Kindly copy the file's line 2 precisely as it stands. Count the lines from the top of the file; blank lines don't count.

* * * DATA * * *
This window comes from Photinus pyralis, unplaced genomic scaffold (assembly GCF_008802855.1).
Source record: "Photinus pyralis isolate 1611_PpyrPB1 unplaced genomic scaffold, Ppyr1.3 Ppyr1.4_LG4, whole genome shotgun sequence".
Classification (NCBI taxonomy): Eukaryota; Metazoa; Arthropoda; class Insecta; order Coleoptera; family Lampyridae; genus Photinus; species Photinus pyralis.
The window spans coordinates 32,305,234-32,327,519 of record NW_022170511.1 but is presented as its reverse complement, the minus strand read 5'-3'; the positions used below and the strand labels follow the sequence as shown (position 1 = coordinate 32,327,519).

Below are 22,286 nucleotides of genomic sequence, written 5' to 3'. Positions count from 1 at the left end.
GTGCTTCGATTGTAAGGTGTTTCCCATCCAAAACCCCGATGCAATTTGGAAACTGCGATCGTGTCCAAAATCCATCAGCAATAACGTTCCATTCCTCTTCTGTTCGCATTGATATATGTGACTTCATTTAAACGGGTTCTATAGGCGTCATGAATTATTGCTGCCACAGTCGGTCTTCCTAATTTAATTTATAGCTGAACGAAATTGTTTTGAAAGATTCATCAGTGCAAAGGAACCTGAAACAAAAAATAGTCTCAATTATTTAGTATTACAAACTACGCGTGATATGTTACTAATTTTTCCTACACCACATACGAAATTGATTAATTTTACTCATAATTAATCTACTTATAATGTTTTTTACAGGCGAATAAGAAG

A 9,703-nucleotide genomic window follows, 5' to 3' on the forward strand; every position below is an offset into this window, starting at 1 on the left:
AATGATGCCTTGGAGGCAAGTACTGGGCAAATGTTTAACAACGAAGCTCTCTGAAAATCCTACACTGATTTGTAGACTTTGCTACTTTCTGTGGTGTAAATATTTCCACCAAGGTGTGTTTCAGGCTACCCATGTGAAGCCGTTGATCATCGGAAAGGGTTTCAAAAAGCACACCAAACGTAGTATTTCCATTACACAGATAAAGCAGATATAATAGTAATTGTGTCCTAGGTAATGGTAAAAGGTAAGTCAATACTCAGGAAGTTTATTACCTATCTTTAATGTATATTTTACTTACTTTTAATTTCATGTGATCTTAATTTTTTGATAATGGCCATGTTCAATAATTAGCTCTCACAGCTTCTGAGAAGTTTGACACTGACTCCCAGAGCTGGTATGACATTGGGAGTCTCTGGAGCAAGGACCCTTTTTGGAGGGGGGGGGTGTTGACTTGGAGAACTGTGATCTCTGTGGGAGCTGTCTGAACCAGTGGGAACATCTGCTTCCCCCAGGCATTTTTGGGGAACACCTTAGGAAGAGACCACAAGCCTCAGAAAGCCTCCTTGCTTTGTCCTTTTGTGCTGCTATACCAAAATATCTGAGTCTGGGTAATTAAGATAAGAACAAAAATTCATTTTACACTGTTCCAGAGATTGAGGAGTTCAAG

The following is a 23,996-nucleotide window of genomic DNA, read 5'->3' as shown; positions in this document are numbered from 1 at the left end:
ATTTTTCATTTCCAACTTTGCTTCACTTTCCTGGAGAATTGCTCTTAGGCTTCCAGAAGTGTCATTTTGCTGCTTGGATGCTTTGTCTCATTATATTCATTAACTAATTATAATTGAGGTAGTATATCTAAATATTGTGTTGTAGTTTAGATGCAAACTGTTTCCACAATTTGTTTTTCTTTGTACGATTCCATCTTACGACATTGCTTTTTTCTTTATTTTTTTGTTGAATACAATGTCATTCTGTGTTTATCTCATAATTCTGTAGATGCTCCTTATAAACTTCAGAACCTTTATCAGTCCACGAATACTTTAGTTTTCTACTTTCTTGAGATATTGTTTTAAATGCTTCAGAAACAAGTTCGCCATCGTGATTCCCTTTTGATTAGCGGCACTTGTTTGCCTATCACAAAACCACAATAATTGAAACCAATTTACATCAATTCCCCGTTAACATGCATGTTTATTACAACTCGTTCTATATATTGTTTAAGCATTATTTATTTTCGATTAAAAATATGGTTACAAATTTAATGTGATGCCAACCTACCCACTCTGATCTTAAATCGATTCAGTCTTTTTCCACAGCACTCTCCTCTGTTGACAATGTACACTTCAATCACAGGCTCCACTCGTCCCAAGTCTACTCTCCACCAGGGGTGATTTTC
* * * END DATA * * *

Source record: "Photinus pyralis isolate 1611_PpyrPB1 unplaced genomic scaffold, Ppyr1.3 Ppyr1.4_LG4, whole genome shotgun sequence".